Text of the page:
Books by Dr. Brenda
Finding the Courage
to Pursue Racial Justice Now
Reconciliation is not true reconciliation without justice! Brenda Salter McNeil has come to this conviction as she has led the church in pursuing reconciliation efforts over the past three decades. McNeil calls the church to repair the old reconciliation paradigm by moving beyond individual racism to address systemic injustice, both historical and present. It’s time for the church to go beyond individual reconciliation and “heart change” and to boldly mature in its response to racial division.
Looking through the lens of the biblical narrative of Esther, McNeil challenges Christian reconcilers to recognize the particular pain in our world so they can work together to repair what is broken while maintaining a deep hope in God’s ongoing work for justice. This book provides education and prophetic inspiration for every person who wants to take reconciliation seriously.
Becoming Brave offers a distinctly Christian framework for addressing systemic injustice. It challenges Christians to be everyday activists who become brave enough to break the silence and work with others to dismantle systems of injustice and inequality.
“In Becoming Brave, Dr. McNeil exercises uncommon courage. Part confession, part biblical reflection, part call to storm the gates, Becoming Brave declares that the Christian call to do justice cannot and shall no longer be guided, shaped, and defanged by sensibilities more loyal to white people’s comfort than to God. McNeil has led two generations of evangelical Christians into the value and practice of racial reconciliation. With Becoming Brave she returns and calls her followers to gird their courage and engage like never before, for the sake of the gospel. This book is a must-read.”
Lisa Sharon Harper
Founder and President, Freedom Road
“Brenda Salter McNeil has been a giant in the work of racial reconciliation among evangelicals. Like Tom Skinner and Bill Pannell in previous generations, she defines for this generation of evangelical scholars and pastors what real racial reconciliation means on the ground. There is simply no one who has worked with more thoughtfulness, theological precision, and faithfulness at this vital work than Brenda Salter McNeil. There is no one who understands more clearly what is necessary to move white evangelicals forward beyond their racial captivity than McNeil, and there is no more important book that must find its way into the hands of students, pastors, Christian activists, and all those who understand the urgency of this moment than Becoming Brave.”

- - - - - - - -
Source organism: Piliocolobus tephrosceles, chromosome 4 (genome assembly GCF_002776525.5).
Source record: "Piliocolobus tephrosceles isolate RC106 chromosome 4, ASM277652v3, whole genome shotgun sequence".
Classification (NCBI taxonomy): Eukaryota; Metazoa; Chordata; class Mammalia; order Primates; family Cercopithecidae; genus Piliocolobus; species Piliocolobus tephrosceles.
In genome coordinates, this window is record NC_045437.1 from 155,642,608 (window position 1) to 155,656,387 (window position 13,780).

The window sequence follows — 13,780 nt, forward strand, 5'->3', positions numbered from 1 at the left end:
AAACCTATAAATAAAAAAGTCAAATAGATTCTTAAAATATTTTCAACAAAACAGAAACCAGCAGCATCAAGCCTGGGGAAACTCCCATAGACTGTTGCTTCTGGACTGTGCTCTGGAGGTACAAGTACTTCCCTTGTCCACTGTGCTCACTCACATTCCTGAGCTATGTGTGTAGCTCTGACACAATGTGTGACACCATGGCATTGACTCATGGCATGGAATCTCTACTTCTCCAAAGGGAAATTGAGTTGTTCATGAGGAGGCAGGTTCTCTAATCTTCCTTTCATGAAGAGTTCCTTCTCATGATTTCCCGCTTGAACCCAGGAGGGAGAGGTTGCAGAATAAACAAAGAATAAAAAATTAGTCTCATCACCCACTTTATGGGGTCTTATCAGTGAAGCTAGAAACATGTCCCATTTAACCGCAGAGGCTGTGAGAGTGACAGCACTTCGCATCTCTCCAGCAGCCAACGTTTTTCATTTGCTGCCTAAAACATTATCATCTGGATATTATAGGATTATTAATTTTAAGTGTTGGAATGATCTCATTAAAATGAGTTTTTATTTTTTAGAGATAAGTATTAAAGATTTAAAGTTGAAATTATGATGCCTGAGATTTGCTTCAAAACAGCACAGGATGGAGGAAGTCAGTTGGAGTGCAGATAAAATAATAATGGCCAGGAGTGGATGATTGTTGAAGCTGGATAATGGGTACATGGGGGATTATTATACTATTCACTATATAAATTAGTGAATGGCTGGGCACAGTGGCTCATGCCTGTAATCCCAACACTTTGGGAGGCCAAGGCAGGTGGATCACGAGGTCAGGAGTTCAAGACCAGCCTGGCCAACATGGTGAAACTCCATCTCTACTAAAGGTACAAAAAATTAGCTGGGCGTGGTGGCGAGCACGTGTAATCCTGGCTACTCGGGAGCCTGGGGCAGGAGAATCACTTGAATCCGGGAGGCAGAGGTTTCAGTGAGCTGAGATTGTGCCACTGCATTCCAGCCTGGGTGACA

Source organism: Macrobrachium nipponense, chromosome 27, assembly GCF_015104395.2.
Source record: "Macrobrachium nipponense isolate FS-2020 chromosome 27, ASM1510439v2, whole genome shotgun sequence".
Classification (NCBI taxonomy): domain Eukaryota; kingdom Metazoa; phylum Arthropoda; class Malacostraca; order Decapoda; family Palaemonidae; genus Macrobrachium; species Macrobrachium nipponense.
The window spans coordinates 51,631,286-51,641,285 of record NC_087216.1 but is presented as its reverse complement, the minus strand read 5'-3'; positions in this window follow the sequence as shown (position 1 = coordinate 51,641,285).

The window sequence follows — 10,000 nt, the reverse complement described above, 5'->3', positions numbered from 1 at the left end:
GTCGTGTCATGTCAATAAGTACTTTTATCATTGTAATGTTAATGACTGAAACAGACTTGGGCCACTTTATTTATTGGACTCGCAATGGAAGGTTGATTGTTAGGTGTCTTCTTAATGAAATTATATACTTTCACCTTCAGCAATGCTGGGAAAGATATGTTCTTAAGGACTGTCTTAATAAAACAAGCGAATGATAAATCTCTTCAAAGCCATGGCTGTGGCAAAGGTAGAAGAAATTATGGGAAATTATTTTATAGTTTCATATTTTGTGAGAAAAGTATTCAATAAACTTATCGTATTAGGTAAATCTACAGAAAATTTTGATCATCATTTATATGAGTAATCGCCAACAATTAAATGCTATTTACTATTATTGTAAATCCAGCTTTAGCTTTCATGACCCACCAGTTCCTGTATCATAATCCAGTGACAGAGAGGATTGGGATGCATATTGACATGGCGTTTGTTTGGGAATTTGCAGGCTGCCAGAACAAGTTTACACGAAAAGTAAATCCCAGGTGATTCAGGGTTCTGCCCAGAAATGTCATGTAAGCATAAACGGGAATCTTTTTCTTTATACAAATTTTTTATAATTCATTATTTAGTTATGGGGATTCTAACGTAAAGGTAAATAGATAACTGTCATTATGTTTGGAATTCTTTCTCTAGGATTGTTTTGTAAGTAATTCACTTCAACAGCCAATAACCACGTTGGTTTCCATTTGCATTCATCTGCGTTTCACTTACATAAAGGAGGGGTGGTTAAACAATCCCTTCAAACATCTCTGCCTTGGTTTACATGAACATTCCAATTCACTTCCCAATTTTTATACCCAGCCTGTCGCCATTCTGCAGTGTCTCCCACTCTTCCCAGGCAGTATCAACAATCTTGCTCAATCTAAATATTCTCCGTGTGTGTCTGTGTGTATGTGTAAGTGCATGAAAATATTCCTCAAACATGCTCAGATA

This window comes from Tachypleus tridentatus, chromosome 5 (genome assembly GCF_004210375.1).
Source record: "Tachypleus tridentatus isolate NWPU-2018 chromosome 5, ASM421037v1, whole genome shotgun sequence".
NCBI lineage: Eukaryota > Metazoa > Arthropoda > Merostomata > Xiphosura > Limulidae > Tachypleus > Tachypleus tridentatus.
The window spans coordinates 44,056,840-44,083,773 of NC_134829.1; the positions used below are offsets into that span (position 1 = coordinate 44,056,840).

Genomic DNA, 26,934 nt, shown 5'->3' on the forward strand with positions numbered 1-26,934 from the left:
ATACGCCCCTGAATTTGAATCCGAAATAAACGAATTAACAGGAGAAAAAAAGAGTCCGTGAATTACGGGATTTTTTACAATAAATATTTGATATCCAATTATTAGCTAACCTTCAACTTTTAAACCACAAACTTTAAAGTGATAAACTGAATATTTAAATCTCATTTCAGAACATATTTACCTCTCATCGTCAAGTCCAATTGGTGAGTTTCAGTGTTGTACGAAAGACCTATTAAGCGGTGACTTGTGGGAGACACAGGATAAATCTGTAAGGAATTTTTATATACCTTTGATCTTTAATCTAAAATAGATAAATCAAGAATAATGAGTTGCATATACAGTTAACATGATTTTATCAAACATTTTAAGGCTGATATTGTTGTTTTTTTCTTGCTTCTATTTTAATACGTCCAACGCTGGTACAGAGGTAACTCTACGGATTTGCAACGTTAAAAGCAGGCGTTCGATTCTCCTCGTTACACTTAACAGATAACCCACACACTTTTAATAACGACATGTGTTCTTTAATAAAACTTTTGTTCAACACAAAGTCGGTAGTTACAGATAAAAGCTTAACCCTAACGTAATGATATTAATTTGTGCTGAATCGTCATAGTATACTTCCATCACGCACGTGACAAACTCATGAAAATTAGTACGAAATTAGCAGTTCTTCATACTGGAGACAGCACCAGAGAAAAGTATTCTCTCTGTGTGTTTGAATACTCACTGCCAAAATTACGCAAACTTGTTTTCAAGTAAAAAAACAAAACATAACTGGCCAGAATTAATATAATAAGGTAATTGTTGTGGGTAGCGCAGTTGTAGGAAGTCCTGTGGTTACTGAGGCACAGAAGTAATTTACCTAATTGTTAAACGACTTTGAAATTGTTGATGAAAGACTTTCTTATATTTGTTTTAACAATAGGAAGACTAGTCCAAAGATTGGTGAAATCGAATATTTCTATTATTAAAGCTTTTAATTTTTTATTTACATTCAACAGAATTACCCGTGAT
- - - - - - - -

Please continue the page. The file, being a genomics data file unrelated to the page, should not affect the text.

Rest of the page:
Willie James Jennings
Professor, Yale Divinity School; author of After Whiteness: An Education in Belonging
“Rev. Brenda illuminates a justice path for those seeking to be brave or simply responding to the times. With truth-telling, vulnerability, and profound scriptural insights, Rev. Brenda’s work reflects the complex struggles that come from a long engagement in reconciliation work. In Becoming Brave, Rev. Brenda, one of the American church’s great leaders of racial reconciliation, delves into the unexpected disruptions she has encountered during her journey toward deep reconciliation. She models and illuminates a path for others. A fantastic resource for advocating for and embodying justice.”
Executive Director, Evangelicals for Social Action at the Sider Center of Eastern University
“For years, Dr. McNeil has been a pioneer in awakening churches to the biblical call to racial reconciliation. She is now taking a bold and courageous step forward into new territory. My prayer is that all who have received and appreciated her ministry will follow her into the wilderness—in a parallel journey to that of Moses and Miriam leaving Egypt. In this brilliant and powerful book, Dr. McNeil makes a case for recognizing this kairos moment when traditional reconciliation models don’t go far enough to liberate us from fear and captivity. This book is a clarion call that cuts through the fog of our partisan arguments and blazes a path to abundant life for all. All of those who are suffering unjustly at this time need you to read this book and respond. This book will equip you to hear your equivalent to the call of Queen Esther—that you are who you are in order to speak out in your place for such a time as this.”
Centro Latino professor, School of Intercultural Studies, Fuller Theological Seminary